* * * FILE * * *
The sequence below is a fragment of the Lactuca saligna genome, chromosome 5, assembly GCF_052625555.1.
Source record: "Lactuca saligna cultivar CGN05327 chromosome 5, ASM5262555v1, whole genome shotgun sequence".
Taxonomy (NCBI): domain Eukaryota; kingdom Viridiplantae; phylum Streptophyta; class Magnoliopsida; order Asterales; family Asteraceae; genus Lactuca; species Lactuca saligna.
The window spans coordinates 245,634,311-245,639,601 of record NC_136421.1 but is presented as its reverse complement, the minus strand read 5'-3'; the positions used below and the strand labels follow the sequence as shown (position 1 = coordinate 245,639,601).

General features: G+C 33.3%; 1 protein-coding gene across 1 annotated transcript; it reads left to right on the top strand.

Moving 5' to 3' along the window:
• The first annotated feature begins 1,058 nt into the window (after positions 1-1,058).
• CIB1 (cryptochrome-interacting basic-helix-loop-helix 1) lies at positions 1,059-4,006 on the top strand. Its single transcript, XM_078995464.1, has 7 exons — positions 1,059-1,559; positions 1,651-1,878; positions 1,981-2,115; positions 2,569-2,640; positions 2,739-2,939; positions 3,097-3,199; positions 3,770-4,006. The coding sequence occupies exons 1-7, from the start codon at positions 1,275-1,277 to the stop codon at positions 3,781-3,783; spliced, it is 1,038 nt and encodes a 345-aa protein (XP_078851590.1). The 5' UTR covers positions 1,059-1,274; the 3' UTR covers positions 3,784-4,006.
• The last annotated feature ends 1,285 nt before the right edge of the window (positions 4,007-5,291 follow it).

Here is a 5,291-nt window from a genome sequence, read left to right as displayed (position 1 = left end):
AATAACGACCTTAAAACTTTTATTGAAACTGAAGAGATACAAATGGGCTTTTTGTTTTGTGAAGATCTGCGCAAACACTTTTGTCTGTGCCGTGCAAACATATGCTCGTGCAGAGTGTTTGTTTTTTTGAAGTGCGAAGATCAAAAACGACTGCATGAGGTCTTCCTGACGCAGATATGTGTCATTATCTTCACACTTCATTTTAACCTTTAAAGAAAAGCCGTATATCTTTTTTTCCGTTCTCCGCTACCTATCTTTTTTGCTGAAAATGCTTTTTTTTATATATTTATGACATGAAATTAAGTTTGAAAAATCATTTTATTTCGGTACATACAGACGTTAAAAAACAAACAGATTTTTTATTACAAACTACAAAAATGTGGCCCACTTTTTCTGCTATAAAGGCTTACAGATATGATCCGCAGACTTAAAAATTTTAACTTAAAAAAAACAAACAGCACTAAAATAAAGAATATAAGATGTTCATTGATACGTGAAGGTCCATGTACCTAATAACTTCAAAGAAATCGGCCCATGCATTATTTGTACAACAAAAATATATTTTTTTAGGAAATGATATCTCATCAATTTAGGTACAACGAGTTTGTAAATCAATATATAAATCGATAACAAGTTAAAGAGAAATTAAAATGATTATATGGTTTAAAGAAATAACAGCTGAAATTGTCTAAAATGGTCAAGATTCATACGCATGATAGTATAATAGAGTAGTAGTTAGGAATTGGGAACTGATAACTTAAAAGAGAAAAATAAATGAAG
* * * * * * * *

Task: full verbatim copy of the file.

The sequence below is a fragment of the Lactuca saligna genome, chromosome 5, assembly GCF_052625555.1.
Source record: "Lactuca saligna cultivar CGN05327 chromosome 5, ASM5262555v1, whole genome shotgun sequence".
Taxonomy (NCBI): domain Eukaryota; kingdom Viridiplantae; phylum Streptophyta; class Magnoliopsida; order Asterales; family Asteraceae; genus Lactuca; species Lactuca saligna.
The window spans coordinates 245,634,311-245,639,601 of record NC_136421.1 but is presented as its reverse complement, the minus strand read 5'-3'; the positions used below and the strand labels follow the sequence as shown (position 1 = coordinate 245,639,601).

General features: G+C 33.3%; 1 protein-coding gene across 1 annotated transcript; it reads left to right on the top strand.

Moving 5' to 3' along the window:
• The first annotated feature begins 1,058 nt into the window (after positions 1-1,058).
• CIB1 (cryptochrome-interacting basic-helix-loop-helix 1) lies at positions 1,059-4,006 on the top strand. Its single transcript, XM_078995464.1, has 7 exons — positions 1,059-1,559; positions 1,651-1,878; positions 1,981-2,115; positions 2,569-2,640; positions 2,739-2,939; positions 3,097-3,199; positions 3,770-4,006. The coding sequence occupies exons 1-7, from the start codon at positions 1,275-1,277 to the stop codon at positions 3,781-3,783; spliced, it is 1,038 nt and encodes a 345-aa protein (XP_078851590.1). The 5' UTR covers positions 1,059-1,274; the 3' UTR covers positions 3,784-4,006.
• The last annotated feature ends 1,285 nt before the right edge of the window (positions 4,007-5,291 follow it).

Here is a 5,291-nt window from a genome sequence, read left to right as displayed (position 1 = left end):
AATAACGACCTTAAAACTTTTATTGAAACTGAAGAGATACAAATGGGCTTTTTGTTTTGTGAAGATCTGCGCAAACACTTTTGTCTGTGCCGTGCAAACATATGCTCGTGCAGAGTGTTTGTTTTTTTGAAGTGCGAAGATCAAAAACGACTGCATGAGGTCTTCCTGACGCAGATATGTGTCATTATCTTCACACTTCATTTTAACCTTTAAAGAAAAGCCGTATATCTTTTTTTCCGTTCTCCGCTACCTATCTTTTTTGCTGAAAATGCTTTTTTTTATATATTTATGACATGAAATTAAGTTTGAAAAATCATTTTATTTCGGTACATACAGACGTTAAAAAACAAACAGATTTTTTATTACAAACTACAAAAATGTGGCCCACTTTTTCTGCTATAAAGGCTTACAGATATGATCCGCAGACTTAAAAATTTTAACTTAAAAAAAACAAACAGCACTAAAATAAAGAATATAAGATGTTCATTGATACGTGAAGGTCCATGTACCTAATAACTTCAAAGAAATCGGCCCATGCATTATTTGTACAACAAAAATATATTTTTTTAGGAAATGATATCTCATCAATTTAGGTACAACGAGTTTGTAAATCAATATATAAATCGATAACAAGTTAAAGAGAAATTAAAATGATTATATGGTTTAAAGAAATAACAGCTGAAATTGTCTAAAATGGTCAAGATTCATACGCATGATAGTATAATAGAGTAGTAGTTAGGAATTGGGAACTGATAACTTAAAAGAGAAAAATAAATGAAG